Rooting his expressionistic paintings in social commentary and self-examination, Antony Micallef is a traditional artist whose bright colours sometimes belie the troubling nature of his imagery. Figures and faces emerge from Micallef’s veils of loose, abstract brushstrokes, recalling the figurative work of Francis Bacon, Brad Holland, and Ralph Steadman. Micallef derives his visual language from the Old Masters, graffiti, fashion magazines, corporate iconography, and Japanese cartoons. The artist's oeuvre also takes in charcoal self-portraits – the lauded Head series – and grandiose reboots of mythological scenes. He even exhibited a series of large bronze nickel-plated sculptures, 'The Idol kids of Today' in the colonnade that forms the entrance to London's Royal Academy of Art. The sculptures also appeared in Lazarides' Hell's Half Acre exhibition.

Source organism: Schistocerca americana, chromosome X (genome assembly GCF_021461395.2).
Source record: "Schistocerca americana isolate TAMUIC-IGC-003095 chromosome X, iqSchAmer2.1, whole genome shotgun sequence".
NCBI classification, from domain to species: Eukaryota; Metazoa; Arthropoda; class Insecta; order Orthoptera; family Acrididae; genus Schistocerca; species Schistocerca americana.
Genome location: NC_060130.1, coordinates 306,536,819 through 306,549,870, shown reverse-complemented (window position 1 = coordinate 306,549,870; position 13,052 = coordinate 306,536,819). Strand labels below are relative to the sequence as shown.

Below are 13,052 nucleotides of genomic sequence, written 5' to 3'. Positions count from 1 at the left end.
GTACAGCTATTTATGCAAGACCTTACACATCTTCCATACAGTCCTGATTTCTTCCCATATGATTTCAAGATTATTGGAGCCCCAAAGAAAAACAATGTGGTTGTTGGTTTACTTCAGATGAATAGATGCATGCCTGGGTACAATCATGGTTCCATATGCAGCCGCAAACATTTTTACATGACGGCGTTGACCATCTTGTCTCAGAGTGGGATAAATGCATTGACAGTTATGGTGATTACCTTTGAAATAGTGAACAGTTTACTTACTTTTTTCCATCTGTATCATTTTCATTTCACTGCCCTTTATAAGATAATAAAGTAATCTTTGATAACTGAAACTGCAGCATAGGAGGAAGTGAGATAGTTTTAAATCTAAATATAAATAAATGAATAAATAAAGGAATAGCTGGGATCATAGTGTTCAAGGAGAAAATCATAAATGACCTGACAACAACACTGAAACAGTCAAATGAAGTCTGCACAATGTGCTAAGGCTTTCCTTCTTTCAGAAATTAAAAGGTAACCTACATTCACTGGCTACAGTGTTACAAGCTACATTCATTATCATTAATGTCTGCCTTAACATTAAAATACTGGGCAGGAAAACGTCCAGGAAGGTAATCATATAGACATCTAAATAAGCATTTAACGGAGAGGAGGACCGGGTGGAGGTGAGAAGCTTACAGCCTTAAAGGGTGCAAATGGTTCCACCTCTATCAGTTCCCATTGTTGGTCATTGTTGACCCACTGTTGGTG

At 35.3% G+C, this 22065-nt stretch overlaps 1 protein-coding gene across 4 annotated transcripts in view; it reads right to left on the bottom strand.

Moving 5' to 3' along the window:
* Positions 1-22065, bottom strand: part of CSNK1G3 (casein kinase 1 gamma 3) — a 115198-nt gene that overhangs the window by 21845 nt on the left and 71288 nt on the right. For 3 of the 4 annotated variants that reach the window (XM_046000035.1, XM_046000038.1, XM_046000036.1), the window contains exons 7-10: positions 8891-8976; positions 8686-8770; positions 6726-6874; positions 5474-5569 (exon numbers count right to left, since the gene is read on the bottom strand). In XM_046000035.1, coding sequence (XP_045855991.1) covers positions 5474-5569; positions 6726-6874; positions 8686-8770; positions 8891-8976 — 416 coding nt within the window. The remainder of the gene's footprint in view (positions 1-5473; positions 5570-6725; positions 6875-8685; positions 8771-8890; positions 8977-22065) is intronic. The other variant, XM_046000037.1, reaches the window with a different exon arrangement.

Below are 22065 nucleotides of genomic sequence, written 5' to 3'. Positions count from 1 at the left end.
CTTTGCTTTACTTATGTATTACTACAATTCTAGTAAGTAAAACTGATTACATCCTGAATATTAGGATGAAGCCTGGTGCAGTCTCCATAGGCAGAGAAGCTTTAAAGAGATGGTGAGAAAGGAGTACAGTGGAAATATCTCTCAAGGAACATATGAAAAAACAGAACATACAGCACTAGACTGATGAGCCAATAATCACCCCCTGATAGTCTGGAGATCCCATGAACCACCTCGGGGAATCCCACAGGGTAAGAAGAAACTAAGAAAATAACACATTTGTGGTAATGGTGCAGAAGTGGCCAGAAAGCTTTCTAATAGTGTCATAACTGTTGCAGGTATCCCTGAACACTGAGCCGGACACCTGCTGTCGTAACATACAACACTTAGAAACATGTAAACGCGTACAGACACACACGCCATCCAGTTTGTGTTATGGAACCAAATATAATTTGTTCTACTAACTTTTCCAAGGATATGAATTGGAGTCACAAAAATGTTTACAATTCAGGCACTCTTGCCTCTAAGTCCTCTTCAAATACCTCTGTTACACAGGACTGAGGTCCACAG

His career landmarks include coming runner-up in the BP Portrait Prize, the wildly successful solo exhibition, Impure Idols, on Hollywood Boulevard, and inclusion in AKA Peace, a group exhibition at London's Institute of Contemporary Arts curated by Jake Chapman. He has also exhibited at The National Portrait Gallery, Royal Academy, Tate Britain and the ICA London.